Preschoolers ask an average of 100 questions a day, and this is not to be annoying. Their curiosity drives them to get to the bottom of things. Artist Brittany Verret describes herself as a child continually asking “Why?” or “How does this work?” and “What does this mean?”
“My whole life, as far back as I can remember, I’ve wondered and attempted to tackle various intellectual, spiritual and behavioral questions behind the mechanisms and functions of life,” Verret said. “I discovered my passion for learning at a young age, and my unquenchable curiosity frequently made me the kid who everyone dreaded raising her hand because I asked so many questions.”
This insatiable appetite for answers was often ignored or misunderstood. On the positive side, however, this drove her to do her best academically and personally and to never be condescending to others. Actually, she drove herself to perfectionism, which she describes as both “a blessing and a curse.” The spirituality of her focus made her feel alive and, as a youngster, even led her to want to become a saint.
Even at the age of 27, some of that curiosity revolves around her biological mother. “While I love and appreciate my adoptive parents, Debbie and Terry Verret, I am still curious about who I resemble or whether I have inherited any distinctive behaviors,” Verret said. “It was a closed adoption, and I can only discover parentage if both mother and child want to know about one another.”
The area of her life where she found bliss was in art.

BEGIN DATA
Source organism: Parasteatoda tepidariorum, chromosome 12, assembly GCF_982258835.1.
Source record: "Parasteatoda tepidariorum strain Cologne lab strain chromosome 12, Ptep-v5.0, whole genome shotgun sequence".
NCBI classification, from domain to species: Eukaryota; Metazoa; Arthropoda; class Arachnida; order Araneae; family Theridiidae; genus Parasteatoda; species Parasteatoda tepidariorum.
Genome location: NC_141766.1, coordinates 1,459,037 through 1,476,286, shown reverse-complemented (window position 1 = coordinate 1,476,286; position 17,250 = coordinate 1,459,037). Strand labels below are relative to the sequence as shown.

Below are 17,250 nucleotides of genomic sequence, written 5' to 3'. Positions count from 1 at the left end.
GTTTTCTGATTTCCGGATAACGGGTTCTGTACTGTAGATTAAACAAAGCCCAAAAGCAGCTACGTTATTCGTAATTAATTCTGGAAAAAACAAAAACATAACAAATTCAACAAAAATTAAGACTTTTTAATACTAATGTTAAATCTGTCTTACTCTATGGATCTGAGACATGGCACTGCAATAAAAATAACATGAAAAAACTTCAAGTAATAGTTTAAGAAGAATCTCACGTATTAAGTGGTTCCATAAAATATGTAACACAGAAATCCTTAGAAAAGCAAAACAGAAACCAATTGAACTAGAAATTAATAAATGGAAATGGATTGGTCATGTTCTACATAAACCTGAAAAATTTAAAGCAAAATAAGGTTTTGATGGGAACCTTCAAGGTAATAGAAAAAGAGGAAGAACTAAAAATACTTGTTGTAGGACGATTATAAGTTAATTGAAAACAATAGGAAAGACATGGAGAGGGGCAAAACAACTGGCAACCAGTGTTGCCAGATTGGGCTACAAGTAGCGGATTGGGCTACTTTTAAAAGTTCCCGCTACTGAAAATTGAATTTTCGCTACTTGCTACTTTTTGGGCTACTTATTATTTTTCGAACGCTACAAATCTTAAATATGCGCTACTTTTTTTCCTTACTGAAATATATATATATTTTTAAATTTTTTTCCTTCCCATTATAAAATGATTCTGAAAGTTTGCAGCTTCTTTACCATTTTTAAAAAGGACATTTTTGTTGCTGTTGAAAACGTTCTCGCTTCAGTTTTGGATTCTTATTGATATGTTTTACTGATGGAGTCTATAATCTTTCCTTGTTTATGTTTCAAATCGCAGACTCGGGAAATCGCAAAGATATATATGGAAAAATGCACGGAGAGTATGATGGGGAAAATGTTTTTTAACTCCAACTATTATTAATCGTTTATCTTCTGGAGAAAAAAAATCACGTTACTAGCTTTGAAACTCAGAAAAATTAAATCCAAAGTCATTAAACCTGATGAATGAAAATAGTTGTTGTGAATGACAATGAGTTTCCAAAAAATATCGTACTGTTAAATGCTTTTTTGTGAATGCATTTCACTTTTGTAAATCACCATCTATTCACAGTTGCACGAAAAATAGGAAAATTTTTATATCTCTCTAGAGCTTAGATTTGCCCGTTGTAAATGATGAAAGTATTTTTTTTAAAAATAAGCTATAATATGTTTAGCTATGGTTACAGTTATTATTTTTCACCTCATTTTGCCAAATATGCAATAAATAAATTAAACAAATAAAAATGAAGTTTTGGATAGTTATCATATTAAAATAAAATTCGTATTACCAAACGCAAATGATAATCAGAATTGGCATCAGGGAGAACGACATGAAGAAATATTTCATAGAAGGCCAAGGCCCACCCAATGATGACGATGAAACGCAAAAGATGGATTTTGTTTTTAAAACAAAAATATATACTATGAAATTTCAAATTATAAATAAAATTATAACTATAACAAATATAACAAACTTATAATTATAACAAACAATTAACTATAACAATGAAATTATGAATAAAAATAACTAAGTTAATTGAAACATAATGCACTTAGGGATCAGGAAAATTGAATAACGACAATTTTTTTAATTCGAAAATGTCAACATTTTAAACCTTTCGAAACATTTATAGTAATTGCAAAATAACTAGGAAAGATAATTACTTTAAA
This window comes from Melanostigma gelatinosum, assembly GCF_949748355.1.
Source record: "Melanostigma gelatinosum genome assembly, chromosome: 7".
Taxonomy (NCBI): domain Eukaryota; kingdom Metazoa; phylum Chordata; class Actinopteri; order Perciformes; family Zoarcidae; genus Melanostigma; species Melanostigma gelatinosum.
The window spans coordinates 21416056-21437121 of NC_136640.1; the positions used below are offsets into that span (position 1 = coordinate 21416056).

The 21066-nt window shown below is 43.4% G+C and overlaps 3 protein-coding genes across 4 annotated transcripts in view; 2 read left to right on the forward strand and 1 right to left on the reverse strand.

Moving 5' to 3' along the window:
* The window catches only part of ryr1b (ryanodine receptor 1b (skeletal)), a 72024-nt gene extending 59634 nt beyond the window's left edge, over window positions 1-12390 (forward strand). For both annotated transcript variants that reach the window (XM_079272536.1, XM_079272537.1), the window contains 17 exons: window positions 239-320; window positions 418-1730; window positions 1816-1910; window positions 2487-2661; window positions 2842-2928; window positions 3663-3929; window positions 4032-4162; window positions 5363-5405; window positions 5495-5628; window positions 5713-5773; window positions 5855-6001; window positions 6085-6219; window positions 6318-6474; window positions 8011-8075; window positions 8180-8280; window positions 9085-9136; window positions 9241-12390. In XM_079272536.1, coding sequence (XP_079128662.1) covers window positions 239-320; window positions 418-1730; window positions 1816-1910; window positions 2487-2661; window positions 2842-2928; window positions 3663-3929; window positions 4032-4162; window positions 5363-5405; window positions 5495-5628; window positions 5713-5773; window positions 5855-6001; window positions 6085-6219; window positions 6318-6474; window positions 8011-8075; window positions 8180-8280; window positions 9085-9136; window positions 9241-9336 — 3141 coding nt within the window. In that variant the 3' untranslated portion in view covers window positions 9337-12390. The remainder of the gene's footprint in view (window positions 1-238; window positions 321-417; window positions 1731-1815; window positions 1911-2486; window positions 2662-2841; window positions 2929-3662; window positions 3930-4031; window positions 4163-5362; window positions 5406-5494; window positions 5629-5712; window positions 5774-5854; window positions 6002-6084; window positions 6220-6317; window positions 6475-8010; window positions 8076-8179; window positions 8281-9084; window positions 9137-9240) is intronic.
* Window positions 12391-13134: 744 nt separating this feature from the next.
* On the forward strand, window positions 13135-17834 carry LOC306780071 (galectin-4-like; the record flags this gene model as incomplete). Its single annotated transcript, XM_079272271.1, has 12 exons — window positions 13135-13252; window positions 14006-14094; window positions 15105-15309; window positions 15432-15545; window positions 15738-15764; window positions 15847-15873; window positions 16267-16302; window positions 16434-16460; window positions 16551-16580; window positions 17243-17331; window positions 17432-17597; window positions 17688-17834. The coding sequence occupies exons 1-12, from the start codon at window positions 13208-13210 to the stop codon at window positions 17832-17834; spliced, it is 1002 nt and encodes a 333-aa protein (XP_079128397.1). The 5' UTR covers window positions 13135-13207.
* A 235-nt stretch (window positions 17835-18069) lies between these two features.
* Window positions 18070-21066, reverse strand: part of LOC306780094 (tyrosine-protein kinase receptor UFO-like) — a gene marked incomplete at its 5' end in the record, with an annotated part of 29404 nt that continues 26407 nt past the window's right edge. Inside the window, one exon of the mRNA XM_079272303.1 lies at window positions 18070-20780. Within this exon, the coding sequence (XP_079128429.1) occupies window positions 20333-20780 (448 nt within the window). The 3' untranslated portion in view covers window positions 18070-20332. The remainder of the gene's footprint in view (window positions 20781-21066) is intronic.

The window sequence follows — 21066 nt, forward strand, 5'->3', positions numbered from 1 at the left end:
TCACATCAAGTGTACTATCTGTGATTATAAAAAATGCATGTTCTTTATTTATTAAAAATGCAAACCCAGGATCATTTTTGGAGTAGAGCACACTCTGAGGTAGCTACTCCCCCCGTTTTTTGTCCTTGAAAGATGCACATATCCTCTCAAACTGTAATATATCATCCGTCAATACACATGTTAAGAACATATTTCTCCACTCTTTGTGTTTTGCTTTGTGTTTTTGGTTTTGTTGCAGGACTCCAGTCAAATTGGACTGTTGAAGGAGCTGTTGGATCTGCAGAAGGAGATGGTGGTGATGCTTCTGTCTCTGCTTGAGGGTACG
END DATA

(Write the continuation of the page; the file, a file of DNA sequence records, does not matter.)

“I remember in second grade picking up a paintbrush and mixing two colors to apply to paper. I was filled with awareness that I could do this,” she said.
Her mother remembers her daughter drawing even as a toddler.
“There are no problems or frustrations when I paint. I establish my own criteria and reach a deep meditative zone with only me and what I am doing. It has never been about the product; rather, it’s about the process,” Verret said.
At the University of New Orleans, where she majored in psychology and fine art, she found both instruction and emotional encouragement. She believes that the passion of art is expressive, personal and past her own ego. She wants people who purchase her work to feel that passion as well.
She is proficient in ink, charcoal and lead drawing; oil and acrylic painting; sculpture and digital graphic arts. “Art has provided me with a great outlet when times are tough and has taught me the value of patience and about the natural evolution of the creative process. Though, I still struggle with the perfectionistic tendencies in both artistic and overall endeavors.”
“Taking a marketing class might have been greatly helpful to me in trying to become a known and salable artist,” she said at the recent Slidell Street Fair. Her works express her awareness of self, emotions, spirituality and situations. In a self-portrait drawing, she represents herself and her interests in gentle pencil blends that combine images seamlessly. She describes her acrylic painting “Pixilation,” which appears as colorful cylinders balanced atop one another over an entire canvas, as covering the duration of a relationship’s beginning and ending.
She reacted to a UNO professor’s pottery in “Jeff Brown’s Pottery.” He currently teaches at Nicholls State University in Thibodaux and was an encouraging force for her art while she attended UNO. Verret also creates rosaries using beads salvaged from one-of-a-kind sources such as a discarded chandelier. “Creativity has been a vital part of my life, and I consider it part of my spiritual practice.”
In her most recent work, “New Beginnings,” she became lost in a combination of an image of a supernova and her own future as a student at Sofia University in Palo Alto, California, this fall. She will pursue her master’s degree in transpersonal psychology with the ultimate desire to “help the suffering public.”
Her works will be showing this summer at the fine dining restaurant Christopher’s on Carey, 2228 Carey St., Slidell.
Art and psychology have offered her joy, understanding of life, explanations of curiosities and a means to help others.
To contact Brittany Verret, email firstname.lastname@example.org.